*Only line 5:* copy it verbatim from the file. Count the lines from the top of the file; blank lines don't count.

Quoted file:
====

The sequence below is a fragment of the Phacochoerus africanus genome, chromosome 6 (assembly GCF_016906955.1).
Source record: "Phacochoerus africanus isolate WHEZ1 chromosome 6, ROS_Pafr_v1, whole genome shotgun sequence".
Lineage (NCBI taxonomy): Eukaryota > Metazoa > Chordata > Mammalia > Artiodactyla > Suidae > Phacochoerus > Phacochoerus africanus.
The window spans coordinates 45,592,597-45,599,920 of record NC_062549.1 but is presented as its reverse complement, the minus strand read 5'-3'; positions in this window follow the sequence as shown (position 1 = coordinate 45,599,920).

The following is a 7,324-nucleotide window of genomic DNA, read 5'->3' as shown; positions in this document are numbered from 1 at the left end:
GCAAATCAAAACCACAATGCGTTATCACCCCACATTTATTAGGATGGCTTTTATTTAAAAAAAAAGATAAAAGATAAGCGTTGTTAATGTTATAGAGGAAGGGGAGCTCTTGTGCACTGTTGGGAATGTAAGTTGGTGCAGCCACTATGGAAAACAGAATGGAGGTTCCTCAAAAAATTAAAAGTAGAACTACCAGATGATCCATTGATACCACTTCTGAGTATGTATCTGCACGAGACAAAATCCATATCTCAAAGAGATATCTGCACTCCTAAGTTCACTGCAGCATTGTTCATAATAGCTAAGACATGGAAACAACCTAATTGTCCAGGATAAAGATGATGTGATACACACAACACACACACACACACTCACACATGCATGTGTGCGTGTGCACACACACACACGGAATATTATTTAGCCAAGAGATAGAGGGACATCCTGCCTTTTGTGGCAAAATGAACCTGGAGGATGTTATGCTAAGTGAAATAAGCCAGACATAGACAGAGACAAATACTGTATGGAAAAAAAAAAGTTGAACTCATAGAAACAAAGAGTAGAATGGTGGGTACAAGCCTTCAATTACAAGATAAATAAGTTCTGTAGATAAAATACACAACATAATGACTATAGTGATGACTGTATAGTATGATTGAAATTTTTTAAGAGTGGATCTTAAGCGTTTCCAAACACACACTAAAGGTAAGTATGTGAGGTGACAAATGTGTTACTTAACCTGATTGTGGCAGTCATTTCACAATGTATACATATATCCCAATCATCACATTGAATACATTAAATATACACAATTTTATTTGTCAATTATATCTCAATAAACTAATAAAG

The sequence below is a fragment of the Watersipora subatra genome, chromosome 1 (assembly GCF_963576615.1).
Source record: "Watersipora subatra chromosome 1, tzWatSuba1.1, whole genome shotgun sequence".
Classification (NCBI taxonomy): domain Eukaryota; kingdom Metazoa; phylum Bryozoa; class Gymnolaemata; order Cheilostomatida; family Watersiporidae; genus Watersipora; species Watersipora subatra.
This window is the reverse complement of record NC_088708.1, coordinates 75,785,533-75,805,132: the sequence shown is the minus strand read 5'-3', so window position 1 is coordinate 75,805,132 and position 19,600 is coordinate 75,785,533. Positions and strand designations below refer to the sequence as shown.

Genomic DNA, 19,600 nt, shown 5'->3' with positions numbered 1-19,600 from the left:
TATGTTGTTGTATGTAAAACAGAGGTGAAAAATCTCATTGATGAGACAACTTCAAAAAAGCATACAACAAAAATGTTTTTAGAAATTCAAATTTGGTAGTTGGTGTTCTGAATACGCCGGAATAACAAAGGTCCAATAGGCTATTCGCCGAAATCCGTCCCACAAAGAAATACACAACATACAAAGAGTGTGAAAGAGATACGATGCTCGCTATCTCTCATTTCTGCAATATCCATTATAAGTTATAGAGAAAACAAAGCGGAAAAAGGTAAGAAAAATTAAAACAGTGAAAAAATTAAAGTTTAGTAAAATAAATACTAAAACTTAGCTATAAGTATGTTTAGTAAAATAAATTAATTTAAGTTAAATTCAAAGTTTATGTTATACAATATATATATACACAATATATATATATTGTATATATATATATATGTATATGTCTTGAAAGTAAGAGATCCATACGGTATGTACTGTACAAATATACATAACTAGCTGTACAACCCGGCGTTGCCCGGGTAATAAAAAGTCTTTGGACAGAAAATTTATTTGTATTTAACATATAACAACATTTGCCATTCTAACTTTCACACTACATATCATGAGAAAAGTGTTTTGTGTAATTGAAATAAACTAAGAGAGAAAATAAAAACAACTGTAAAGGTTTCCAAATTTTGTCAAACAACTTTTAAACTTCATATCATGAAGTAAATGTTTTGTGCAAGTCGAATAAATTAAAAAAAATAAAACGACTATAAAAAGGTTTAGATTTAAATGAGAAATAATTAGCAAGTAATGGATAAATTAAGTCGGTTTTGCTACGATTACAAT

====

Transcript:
The following is a 7,324-nucleotide window of genomic DNA, read 5'->3' as shown; positions in this document are numbered from 1 at the left end: